A Wikipedia article on Bastian’s life and career says that in 2003, he donated more than $1 million to the Human Rights Campaign, the nation’s largest LGBTQ advocacy organization. It says he donated $1.7 million in 1997 for the renovation of the University of Utah’s Kingsbury Hall, and in 2000 donated $1.3 million to support the university’s purchase of 55 Steinway pianos. The article says he also supported the university’s LGBTQ Resource Center on campus.

Both Fox 13 and Wikipedia report that in 2010 President Barack Obama appointed Bastian to the Presidential Advisory Committee of the Arts.  

Wikipedia, citing the OUTWORDS archive, reports that Bastian was born March 23, 1948, in Twin Falls, Idaho, was raised as a member of the Church of Jesus Christ of Latter-Day Saints, and served as a missionary in Italy. It says he received a bachelor’s degree in music and a master’s degree in computer science from Brigham Young University. As an undergraduate, he served as director of the university’s Cougar Marching Band, the article says. 

It says Bastian married Melanie Laycock in 1976 and the couple had four sons before they divorced in 1993. It says Bastian later married Clint Ford. 

“Bruce’s impact reached far beyond Utah, as a leading supporter of the national marriage equality movement, and a major benefactor and board member of the Human Rights Campaign,” the Equality Utah statement says, as reported by Fox 13. “He has been a rock and pillar for all of us,” the statement continues. 

“Our community owes more to Bruce than we can possibly express,” it says. “We send our love, gratitude and condolences to Bruce’s wonderful husband Clint, and his friends and children.”

In a statement released on Monday, HRC said Bastian joined the HRC board in 2003. It says the following year he joined fellow HRC board member Julie Johnson to serve as co-chair of “the board’s successful effort to help defeat the Federal Marriage Amendment, a proposed amendment to the constitution that would have specified marriage as legal only between a man and a woman.” 

The HRC statement says Bastian passed away peacefully “surrounded by his four sons, his husband, Clint Ford, and friends and other family members.” The HRC and Equality Utah statements did not disclose a cause of death.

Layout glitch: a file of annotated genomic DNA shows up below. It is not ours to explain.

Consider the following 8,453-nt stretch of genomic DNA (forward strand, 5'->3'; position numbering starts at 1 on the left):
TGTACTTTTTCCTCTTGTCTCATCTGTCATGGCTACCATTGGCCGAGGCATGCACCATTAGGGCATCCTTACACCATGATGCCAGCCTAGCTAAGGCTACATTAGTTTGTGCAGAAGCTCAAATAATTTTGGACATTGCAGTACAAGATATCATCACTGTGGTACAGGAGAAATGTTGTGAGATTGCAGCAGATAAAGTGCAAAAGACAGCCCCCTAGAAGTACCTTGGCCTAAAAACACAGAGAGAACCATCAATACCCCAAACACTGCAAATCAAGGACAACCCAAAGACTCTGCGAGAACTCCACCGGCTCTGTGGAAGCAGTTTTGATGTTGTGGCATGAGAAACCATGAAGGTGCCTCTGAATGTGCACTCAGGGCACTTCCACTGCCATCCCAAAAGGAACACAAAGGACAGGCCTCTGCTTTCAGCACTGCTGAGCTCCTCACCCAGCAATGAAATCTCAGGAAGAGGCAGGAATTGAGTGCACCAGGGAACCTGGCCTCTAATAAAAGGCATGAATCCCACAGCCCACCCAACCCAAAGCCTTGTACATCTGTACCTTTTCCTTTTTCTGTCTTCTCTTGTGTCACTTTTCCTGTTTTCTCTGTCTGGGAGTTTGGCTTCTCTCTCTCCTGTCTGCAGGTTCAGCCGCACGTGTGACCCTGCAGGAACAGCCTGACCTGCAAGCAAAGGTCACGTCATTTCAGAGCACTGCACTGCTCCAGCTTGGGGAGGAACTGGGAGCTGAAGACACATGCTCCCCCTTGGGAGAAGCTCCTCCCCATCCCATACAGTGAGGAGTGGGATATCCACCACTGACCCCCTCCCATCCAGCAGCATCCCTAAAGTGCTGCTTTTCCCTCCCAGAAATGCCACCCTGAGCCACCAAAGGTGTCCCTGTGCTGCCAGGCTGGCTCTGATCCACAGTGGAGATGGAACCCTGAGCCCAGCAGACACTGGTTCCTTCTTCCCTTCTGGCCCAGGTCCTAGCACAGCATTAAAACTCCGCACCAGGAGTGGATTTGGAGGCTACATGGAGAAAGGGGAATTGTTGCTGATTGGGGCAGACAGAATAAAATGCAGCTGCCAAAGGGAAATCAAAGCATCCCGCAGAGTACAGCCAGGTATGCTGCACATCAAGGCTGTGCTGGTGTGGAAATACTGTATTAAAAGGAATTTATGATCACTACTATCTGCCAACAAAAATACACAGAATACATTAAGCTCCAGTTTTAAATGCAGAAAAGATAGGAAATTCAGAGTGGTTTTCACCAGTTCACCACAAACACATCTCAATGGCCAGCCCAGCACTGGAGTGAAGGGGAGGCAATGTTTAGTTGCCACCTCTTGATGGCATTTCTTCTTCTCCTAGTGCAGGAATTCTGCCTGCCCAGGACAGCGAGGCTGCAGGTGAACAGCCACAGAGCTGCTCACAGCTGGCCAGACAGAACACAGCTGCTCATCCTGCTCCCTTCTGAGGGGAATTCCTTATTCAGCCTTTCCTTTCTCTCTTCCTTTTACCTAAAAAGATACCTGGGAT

“We are devastated to hear of the passing of Bruce Bastian, whose legacy will have an undeniably profound impact on the LGBTQ+ community for decades to come,” said HRC President Kelley Robinson in the HRC statement. “Bruce was in this fight, working at every level of politics and advocacy, for over four decades,” Robinson said. 

“He traveled all across this country on HRC’s behalf and worked tirelessly to help build an inclusive organization where more people could be a part of this work,” she said. ‘Bruce stood up for every one of us and uplifted the beautiful diversity of our community,” Robinson said. “It’s the kind of legacy we should all be proud to propel forward.”

The HRC statement says that in addition to his four sons, Bastian is survived by 14 grandchildren, two sisters, a brother, and numerous other extended family members. 

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Obituary

Pioneering transgender computer scientist Lynn Conway dies at 86

Early supercomputers pioneer fired after she transitioned

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Lynn Conway (University of Michigan faculty headshot by Charles Rogers and Xerox photo by Margaret Moulton)

BY ERIN REED | Tuesday, news broke that transgender woman and computer pioneer Lynn Conway passed away at the age of 86. Her story is nothing short of remarkable.

Conway helped pioneer early supercomputers at IBM but was fired after she transitioned. She went “stealth” and had to rebuild her career from the ground up, starting as a contract programmer at Xerox with “no experience.”